Updates to How KASAP Is Operating:
To reduce the spread of COVID-19, a majority of KASAP staff are working from home until guidance from the CDC and Governor Andy Beshear changes. Staff are still working to provide support to our rape crisis centers and are available to answer questions.
General Updates about How Services at Rape Crisis Centers Might Be Different:
The thirteen rape crisis centers that make up KASAP are individual programs creating different response plans based on the needs of their communities and staff. For the most up to date information about changes in service delivery, please contact your local rape crisis center. If you are not sure where your local rape crisis center is, check out this map.
No matter what, you can get in contact with your local rape crisis center for support and information 24/7 by calling 1 (800) 656-4673. Local and hotline numbers are also available via the map link above.
Sexual Assault Forensic Exams are emergency medical care. If you need a Sexual Assault Forensic Exam, please seek care. Emergency departments at hospitals may be busier than usual responding to COVID-19, but survivors should not be denied care.
Here are some changes that may take place:
Many programs have limited hours or have closed their office locations, but all are still providing services.
Hospital support, also known as hospital advocacy, includes having access to an advocate who educates a survivor about the forensic exam and provides support. At the request of hospitals and as a safety measure for the communities, programs may be providing this service via telephone. An advocate is available 24/7 via phone for support, to answer questions, and to provide resource information to anyone who seeks medical care due to sexual assault. Hospitals are still required to contact the local rape crisis center when a survivor of sexual assault arrives to the emergency department.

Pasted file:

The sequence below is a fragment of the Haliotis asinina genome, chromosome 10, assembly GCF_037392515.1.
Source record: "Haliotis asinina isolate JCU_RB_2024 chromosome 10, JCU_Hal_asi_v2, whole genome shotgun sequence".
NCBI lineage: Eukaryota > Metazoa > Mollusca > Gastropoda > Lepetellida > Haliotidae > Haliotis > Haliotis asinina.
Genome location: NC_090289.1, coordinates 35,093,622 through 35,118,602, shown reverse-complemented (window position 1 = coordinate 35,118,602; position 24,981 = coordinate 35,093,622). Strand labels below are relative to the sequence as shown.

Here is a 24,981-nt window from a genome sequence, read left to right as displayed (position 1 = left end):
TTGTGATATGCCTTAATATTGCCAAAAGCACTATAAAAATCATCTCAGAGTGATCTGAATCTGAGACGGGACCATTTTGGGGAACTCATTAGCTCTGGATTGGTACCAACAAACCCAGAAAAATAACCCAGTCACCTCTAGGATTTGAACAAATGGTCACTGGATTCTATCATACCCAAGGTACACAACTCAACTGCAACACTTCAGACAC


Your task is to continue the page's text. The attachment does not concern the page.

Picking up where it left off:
Support to survivors and their friends and family members is available 24/7 at all programs by phone. Most programs are limiting in-person sessions or looking into alternative methods like telehealth.
Many programs will maintain this service during business hours, as scheduled. However, many programs are moving to provide this service using telehealth rather than in-person. Contact your therapist for information about this option.
Court support, also known as legal advocacy, includes when an advocate attends court with survivors who are seeking a protection order or as part of a criminal case. Advocates may also be available to attend survivor interviews with law enforcement. Please contact your local program to find out their modified response plan which may reflect limiting in-person support. The Kentucky Supreme Court has issued an order limiting many court hearings to only “emergency” needs. According to the order, “domestic violence advocates” may attend court hearings but each court still retains discretion to limit further if deemed necessary.